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What is a Solo 401K?

What is a Solo 401K?

What is a Solo 401K?

As a sole proprietor, it can be difficult to find ways to set aside funds for your future. After all, your business is in your own hands, and you don’t have the luxury of matching contributions from an employer to grow your retirement account. Fortunately, there are ways to work around these obstacles and ensure your future financial security. One such method is that of adopting the solo 401(k) retirement savings plan, specialized for self-employed individuals and sole proprietors. Read on to learn more about this program. 

What Exactly is the Solo 401(k)? 

The solo 401(k) – known by a wide variety of names, including the “Single(k)” and “self-employed 401(k),” – is essentially a dramatically condensed version of traditional 401(k)s. Instead of imposing responsibilities on separate parties, you act as both the employer and employee, and reap the same benefits provided by most other traditional 401(k) plans. 

With a solo 401(k), you can maximize your retirement contributions, even when you are participating in the plan on your own. What’s more is that you can then deduct the costs of maintaining your plan, as well as your contributions, as a business expense, ultimately growing your retirement savings even more. 

As the name suggests, those who qualify for a solo 401(k) plan must be self-employed or earning a significant level of income from a self-employed venture. Without meeting these criteria, you will be ineligible to contribute to a solo 401(k) retirement plan. Note that this does not mean that your self-employed work must be full-time. So, even if you are running a side hustle alongside your regular, full-time employment, you can qualify for the solo 401(k) plan. Your self-owned business can be structured in the following ways:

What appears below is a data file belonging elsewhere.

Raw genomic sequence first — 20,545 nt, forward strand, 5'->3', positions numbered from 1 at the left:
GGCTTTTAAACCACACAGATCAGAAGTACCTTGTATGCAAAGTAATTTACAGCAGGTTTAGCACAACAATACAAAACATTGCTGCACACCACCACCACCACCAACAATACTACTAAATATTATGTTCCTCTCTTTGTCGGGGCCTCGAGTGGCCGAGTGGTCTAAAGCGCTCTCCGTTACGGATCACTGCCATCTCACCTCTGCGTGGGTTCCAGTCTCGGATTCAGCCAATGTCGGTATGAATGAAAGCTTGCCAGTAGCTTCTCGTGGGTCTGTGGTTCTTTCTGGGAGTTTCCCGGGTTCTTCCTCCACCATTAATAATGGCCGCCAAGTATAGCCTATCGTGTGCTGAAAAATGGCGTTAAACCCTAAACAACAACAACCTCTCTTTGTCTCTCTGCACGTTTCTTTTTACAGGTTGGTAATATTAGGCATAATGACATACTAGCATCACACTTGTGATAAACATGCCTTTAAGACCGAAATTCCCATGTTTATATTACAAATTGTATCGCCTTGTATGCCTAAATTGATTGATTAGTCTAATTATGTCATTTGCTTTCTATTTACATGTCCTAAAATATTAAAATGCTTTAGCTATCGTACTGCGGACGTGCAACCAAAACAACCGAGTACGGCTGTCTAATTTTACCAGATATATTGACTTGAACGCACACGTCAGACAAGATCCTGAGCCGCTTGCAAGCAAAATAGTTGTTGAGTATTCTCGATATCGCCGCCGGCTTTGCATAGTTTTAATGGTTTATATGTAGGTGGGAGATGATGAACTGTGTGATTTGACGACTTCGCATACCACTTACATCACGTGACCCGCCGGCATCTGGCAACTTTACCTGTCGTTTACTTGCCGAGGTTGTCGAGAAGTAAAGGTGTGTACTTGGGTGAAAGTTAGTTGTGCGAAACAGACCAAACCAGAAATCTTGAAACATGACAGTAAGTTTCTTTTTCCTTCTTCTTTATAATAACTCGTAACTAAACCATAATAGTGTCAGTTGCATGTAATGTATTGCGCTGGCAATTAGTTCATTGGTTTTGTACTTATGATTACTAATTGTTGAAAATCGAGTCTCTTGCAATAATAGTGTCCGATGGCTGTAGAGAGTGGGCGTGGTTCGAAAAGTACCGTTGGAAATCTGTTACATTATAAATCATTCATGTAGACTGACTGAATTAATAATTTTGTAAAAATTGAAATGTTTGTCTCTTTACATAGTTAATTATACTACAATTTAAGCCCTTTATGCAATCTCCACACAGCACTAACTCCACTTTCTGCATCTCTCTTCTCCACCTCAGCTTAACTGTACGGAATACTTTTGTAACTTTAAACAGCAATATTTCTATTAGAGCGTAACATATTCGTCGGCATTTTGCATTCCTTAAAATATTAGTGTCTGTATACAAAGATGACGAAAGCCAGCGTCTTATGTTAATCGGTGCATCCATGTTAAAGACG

• Sole proprietorship
  • Self-owned corporation
  • Sole partnership

More specifically, these plans are designed for individuals who own businesses with no employees or employees who do not qualify for an employer-sponsored plan. (If your employees work less than 1,000 hours per year, and are 21 years of age or younger, for example, they are ineligible for an employer-sponsored retirement program.)

Further Details About the Solo 401(k) Plan

It can be intimidating to initiate a retirement savings plan on your own. You may already be stressed by taxes, fees, business expenses, and all the other existing costs of running your business as-is. The thought of putting away more money can be overwhelming, but upon reviewing the details of the solo 401(k), you will see just how profoundly this financial choice can benefit your future. As of 2020, you can adapt your retirement contributions to your needs while adhering to the following limits:

  • Salary deferral contributions can amount to $19,500
  • Profit sharing contributions can reach up to 25% of your income
  • Each participant can contribute up to $57,000 (or less than 100% of income) annually
  • Participants that are 50 years or older can do catch-up contributions up to $6,500

As you can see, you have the option to reap the same financial benefits of the traditional 401(k) program all on your own, based on a contribution structure that works best for you. The deadline to register for your solo 401(k) is December 31, so get in touch with a retirement plan provider to get started as soon as possible.